85

@boogwar, i know that the redbull is faster than the mercedes in the corners because brundle made a video superimposing vettel’s and hamilton’s qualifying laps in malaysia. vettel was so far behind after the first sector, mostly straights and cough up in the second and third sectors to clock nearly identical times.

86

Aveli, This is a genuine question. Could you tell me how you know that Red Bull is faster in the high speed corners? I find data hard to come by without splurging on the internet…

87

the redbull seems faster in the high speed corners and 3 of the mercedes powered cars have higher top speed than the mercedes car.

88
Tornillo Amarillo

Yes, I like your answer.

89

Did not Ferrari know the chassis was already damaged? And yet they elect to use it and ship Alonso’s chassis back? Seems odd, no?

90

What would happen if Ferrari left F1? The “heritage and fan base” appear to gain them a disproportionate amount of funds. I have no idea how their presence is equated to a dollar figure. No Ferrari love or hate here, just mulling their impact to F1 in modern times.

91

It would be nice to see the other teams get a more equal share 🙂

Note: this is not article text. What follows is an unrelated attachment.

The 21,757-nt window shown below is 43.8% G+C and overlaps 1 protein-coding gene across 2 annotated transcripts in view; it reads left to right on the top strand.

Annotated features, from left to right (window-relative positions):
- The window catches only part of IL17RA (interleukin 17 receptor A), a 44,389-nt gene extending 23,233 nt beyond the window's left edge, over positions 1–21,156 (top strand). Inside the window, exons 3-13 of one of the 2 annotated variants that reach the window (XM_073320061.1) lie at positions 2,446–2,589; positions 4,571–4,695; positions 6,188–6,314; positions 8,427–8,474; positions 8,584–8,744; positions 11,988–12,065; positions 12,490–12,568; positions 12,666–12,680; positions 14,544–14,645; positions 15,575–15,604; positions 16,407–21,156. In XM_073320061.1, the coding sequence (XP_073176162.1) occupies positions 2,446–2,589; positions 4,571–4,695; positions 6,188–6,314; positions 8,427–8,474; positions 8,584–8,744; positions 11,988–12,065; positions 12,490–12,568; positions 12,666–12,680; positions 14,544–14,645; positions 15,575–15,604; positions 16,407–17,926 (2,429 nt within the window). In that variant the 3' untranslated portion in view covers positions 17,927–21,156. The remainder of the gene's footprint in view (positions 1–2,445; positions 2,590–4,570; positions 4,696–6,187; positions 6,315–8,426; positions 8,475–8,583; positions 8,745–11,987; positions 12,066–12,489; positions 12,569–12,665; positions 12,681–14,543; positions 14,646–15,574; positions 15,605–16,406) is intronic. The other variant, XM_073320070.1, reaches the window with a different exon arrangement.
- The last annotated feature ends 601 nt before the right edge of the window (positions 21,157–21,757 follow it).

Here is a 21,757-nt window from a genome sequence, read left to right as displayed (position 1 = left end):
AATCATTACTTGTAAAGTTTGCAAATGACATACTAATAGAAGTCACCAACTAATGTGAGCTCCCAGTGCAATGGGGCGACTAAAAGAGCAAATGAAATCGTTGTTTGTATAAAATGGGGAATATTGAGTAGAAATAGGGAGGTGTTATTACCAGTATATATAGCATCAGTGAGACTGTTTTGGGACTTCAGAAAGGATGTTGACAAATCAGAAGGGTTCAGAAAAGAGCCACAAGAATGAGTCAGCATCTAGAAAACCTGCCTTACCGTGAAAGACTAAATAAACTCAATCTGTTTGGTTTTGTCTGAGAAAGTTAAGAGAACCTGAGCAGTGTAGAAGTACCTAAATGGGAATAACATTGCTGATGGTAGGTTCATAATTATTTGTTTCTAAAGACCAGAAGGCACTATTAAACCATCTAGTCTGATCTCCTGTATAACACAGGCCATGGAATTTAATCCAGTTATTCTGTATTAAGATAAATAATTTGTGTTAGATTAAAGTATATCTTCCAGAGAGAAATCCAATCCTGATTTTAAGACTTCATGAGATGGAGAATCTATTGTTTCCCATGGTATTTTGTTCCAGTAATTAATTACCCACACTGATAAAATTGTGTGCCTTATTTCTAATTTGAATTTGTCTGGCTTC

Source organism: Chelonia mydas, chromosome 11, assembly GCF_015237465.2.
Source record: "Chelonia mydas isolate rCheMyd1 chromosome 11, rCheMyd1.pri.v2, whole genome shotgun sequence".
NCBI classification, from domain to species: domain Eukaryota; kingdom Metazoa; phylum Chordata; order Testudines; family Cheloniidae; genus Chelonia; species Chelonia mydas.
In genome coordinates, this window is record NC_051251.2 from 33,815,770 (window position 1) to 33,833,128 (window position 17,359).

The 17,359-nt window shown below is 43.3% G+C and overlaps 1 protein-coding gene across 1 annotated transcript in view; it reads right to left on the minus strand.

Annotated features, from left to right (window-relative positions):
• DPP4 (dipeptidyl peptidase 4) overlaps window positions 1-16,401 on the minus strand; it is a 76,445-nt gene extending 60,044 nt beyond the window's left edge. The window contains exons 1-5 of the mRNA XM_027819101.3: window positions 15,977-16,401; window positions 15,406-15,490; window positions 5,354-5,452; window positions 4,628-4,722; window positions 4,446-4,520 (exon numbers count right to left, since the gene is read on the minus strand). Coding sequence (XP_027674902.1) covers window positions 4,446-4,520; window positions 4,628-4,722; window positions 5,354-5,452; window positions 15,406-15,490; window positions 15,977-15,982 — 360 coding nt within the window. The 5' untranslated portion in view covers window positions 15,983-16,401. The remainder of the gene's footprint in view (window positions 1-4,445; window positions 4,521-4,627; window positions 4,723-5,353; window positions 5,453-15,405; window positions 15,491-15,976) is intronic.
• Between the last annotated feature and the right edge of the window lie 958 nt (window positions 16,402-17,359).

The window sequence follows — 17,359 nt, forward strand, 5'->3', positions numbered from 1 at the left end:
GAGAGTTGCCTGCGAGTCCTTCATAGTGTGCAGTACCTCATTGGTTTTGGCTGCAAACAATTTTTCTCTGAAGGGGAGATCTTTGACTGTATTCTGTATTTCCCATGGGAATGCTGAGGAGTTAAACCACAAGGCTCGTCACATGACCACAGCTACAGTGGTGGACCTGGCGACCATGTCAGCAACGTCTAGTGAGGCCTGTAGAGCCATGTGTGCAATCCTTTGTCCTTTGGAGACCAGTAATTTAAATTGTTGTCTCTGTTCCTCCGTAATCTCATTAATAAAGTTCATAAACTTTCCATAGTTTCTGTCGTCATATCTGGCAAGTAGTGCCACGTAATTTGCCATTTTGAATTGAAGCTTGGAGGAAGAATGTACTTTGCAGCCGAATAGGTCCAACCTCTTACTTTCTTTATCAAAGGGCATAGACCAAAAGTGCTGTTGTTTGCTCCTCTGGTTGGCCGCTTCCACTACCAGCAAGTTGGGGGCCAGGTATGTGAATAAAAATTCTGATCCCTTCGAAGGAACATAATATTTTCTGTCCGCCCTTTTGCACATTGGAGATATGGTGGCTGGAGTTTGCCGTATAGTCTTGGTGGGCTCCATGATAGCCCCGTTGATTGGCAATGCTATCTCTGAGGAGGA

92

As long as Mr E remains de facto head of F1 a more egalitarian F1 fiscally speaking is a pipe dream.

Still, Munich awaits……………

93

Let’s hope there is change when it comes to the fiscal distribution of F1 – for the smaller teams it can’t come too soon.

94

I believe I am correct in saying the way F1 is currently administered, almost certainly breaches EU competition laws. For whatever reason, (presumably because they are frightened of Bernie) the smaller teams have held back, so far, from mounting any sort of a legal challenge. Interestingly (or not depending on what you find interesting) I read yesterday, the smaller teams are rumoured to be threatening the FIA with an investigation into the legality of the F1 Strategy Group unless some form of cost control is introduced.

Still, if Bernie loses in Munich – how he can win, he admits paying the bribe, the recipient of the bribe is serving time for taking it, what is there to discuss – then it could be all change at the top anyway.

Interesting times…..

95